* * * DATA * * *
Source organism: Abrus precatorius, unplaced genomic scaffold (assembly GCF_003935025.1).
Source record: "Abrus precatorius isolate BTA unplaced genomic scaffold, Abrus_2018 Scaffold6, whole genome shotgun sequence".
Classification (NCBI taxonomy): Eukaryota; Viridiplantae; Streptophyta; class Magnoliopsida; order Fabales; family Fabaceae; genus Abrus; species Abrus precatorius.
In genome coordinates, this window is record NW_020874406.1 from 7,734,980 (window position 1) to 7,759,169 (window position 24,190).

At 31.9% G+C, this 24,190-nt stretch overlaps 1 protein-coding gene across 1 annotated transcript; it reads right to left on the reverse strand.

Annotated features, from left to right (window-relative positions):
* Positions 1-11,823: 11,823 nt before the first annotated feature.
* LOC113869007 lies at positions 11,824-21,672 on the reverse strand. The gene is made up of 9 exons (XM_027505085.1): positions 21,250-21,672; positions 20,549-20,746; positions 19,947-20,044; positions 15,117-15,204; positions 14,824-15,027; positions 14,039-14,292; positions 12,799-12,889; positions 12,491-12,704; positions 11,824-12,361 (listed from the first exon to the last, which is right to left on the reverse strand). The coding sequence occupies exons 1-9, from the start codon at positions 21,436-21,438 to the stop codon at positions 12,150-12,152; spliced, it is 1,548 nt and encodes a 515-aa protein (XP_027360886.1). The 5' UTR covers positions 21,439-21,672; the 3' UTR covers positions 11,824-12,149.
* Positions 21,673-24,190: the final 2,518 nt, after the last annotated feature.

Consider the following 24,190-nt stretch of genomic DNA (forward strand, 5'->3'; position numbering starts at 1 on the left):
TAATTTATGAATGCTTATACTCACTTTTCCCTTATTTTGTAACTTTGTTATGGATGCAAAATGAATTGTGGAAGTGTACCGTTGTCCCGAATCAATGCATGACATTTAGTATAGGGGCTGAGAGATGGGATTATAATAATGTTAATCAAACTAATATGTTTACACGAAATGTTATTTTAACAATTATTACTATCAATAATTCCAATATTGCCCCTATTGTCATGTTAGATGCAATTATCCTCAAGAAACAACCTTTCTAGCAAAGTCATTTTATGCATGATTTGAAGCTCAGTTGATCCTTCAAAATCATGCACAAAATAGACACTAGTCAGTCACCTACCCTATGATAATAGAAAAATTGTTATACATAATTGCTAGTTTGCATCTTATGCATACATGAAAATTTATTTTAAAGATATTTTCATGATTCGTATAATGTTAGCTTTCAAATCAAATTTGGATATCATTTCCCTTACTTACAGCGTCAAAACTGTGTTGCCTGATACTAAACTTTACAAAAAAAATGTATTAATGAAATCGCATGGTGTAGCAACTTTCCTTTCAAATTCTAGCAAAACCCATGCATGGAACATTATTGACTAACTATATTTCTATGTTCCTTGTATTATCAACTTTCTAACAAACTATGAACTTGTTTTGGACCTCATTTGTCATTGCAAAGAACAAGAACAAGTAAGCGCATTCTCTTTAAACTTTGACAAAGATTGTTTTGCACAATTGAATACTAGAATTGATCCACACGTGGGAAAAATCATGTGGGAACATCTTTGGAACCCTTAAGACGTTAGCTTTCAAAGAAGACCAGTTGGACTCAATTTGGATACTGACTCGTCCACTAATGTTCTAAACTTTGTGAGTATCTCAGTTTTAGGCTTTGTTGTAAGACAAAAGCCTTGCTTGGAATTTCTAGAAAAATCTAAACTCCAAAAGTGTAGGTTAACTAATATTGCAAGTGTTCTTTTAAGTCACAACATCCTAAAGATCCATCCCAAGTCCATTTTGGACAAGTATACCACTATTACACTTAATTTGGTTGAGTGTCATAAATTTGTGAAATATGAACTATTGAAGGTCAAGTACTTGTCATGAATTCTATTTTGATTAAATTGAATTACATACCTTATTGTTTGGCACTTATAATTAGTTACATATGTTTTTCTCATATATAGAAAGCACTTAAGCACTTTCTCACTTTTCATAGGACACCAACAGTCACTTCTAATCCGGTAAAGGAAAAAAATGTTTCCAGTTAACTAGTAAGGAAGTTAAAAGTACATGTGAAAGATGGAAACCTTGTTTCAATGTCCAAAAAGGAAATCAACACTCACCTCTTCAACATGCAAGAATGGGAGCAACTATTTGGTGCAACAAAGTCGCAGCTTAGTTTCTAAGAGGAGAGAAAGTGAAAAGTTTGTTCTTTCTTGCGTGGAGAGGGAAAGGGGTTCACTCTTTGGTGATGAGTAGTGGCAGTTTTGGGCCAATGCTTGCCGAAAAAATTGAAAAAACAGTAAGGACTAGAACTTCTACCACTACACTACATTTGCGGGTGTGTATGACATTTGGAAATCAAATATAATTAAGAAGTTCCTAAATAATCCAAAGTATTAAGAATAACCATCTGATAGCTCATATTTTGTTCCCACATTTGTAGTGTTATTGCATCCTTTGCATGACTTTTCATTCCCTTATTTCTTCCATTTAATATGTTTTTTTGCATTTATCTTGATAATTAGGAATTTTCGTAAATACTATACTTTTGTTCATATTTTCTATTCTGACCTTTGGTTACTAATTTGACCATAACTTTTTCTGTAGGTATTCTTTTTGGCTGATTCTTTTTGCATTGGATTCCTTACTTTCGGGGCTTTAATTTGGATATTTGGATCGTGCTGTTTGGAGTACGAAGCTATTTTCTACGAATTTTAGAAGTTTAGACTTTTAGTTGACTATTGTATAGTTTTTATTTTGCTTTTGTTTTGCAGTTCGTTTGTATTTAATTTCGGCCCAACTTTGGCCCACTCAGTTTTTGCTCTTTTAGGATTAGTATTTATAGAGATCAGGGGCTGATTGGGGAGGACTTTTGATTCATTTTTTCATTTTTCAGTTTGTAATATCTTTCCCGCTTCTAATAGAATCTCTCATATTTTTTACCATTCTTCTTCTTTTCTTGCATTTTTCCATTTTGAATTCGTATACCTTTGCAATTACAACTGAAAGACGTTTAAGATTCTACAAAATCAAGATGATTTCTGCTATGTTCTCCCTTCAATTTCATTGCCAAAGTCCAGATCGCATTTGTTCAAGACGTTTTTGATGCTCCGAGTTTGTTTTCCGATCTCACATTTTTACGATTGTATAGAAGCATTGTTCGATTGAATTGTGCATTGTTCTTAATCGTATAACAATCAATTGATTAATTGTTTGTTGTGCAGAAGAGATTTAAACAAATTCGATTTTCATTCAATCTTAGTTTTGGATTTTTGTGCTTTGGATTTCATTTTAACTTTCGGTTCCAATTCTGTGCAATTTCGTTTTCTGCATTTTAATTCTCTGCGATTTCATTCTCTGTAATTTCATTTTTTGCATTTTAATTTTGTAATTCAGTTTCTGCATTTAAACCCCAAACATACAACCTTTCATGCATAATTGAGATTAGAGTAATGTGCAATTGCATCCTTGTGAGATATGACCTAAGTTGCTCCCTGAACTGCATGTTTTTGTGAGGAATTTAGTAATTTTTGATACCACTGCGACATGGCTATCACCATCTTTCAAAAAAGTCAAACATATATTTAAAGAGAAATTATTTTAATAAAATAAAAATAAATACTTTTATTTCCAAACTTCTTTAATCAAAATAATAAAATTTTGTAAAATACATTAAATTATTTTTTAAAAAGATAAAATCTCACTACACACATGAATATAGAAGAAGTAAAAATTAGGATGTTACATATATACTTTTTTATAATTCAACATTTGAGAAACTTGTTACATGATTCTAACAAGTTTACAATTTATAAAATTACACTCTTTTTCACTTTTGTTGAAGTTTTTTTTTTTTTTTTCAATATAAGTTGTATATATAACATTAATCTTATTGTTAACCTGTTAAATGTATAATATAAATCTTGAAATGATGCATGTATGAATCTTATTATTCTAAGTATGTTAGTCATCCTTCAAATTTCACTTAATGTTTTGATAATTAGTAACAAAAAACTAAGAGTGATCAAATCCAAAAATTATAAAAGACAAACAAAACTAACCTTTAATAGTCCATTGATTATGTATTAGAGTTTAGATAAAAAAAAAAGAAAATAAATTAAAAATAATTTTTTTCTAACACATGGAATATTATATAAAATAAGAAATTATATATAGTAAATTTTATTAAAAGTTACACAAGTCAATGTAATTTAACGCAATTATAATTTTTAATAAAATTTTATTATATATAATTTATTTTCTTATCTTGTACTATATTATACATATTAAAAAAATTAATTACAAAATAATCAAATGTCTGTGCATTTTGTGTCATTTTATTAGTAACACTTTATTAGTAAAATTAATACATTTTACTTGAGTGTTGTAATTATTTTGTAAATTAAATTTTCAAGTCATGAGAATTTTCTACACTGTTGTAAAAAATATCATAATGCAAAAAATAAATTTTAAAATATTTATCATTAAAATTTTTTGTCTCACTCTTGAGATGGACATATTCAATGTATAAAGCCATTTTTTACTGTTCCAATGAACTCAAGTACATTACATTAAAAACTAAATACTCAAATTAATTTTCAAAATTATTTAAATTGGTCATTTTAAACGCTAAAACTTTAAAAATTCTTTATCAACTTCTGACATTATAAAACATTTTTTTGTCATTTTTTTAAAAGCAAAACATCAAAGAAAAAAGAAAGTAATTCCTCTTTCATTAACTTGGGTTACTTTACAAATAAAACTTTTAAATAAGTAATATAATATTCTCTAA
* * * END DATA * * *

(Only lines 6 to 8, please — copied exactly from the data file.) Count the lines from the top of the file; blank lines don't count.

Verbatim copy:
Annotated features, from left to right (window-relative positions):
* Positions 1-11,823: 11,823 nt before the first annotated feature.
* LOC113869007 lies at positions 11,824-21,672 on the reverse strand. The gene is made up of 9 exons (XM_027505085.1): positions 21,250-21,672; positions 20,549-20,746; positions 19,947-20,044; positions 15,117-15,204; positions 14,824-15,027; positions 14,039-14,292; positions 12,799-12,889; positions 12,491-12,704; positions 11,824-12,361 (listed from the first exon to the last, which is right to left on the reverse strand). The coding sequence occupies exons 1-9, from the start codon at positions 21,436-21,438 to the stop codon at positions 12,150-12,152; spliced, it is 1,548 nt and encodes a 515-aa protein (XP_027360886.1). The 5' UTR covers positions 21,439-21,672; the 3' UTR covers positions 11,824-12,149.